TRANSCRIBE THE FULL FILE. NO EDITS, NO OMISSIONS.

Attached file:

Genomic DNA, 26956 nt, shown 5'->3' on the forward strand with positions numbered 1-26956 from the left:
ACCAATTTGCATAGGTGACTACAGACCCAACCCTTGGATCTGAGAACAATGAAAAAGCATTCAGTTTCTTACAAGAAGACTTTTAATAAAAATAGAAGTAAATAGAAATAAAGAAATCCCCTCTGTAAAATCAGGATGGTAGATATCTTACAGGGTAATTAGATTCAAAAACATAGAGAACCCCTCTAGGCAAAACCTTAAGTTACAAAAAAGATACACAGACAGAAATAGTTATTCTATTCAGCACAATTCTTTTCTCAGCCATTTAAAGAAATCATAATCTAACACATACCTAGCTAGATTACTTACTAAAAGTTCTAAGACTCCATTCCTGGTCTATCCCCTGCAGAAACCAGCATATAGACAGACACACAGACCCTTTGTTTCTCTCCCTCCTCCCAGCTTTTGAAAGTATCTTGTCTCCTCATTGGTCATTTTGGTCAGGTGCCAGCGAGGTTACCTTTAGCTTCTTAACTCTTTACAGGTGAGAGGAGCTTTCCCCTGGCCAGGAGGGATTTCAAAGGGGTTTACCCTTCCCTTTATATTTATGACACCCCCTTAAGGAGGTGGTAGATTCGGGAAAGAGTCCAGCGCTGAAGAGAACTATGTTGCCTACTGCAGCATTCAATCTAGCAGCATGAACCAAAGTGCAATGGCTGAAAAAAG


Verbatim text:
Genomic DNA, 26956 nt, shown 5'->3' on the forward strand with positions numbered 1-26956 from the left:
ACCAATTTGCATAGGTGACTACAGACCCAACCCTTGGATCTGAGAACAATGAAAAAGCATTCAGTTTCTTACAAGAAGACTTTTAATAAAAATAGAAGTAAATAGAAATAAAGAAATCCCCTCTGTAAAATCAGGATGGTAGATATCTTACAGGGTAATTAGATTCAAAAACATAGAGAACCCCTCTAGGCAAAACCTTAAGTTACAAAAAAGATACACAGACAGAAATAGTTATTCTATTCAGCACAATTCTTTTCTCAGCCATTTAAAGAAATCATAATCTAACACATACCTAGCTAGATTACTTACTAAAAGTTCTAAGACTCCATTCCTGGTCTATCCCCTGCAGAAACCAGCATATAGACAGACACACAGACCCTTTGTTTCTCTCCCTCCTCCCAGCTTTTGAAAGTATCTTGTCTCCTCATTGGTCATTTTGGTCAGGTGCCAGCGAGGTTACCTTTAGCTTCTTAACTCTTTACAGGTGAGAGGAGCTTTCCCCTGGCCAGGAGGGATTTCAAAGGGGTTTACCCTTCCCTTTATATTTATGACACCCCCTTAAGGAGGTGGTAGATTCGGGAAAGAGTCCAGCGCTGAAGAGAACTATGTTGCCTACTGCAGCATTCAATCTAGCAGCATGAACCAAAGTGCAATGGCTGAAAAAAG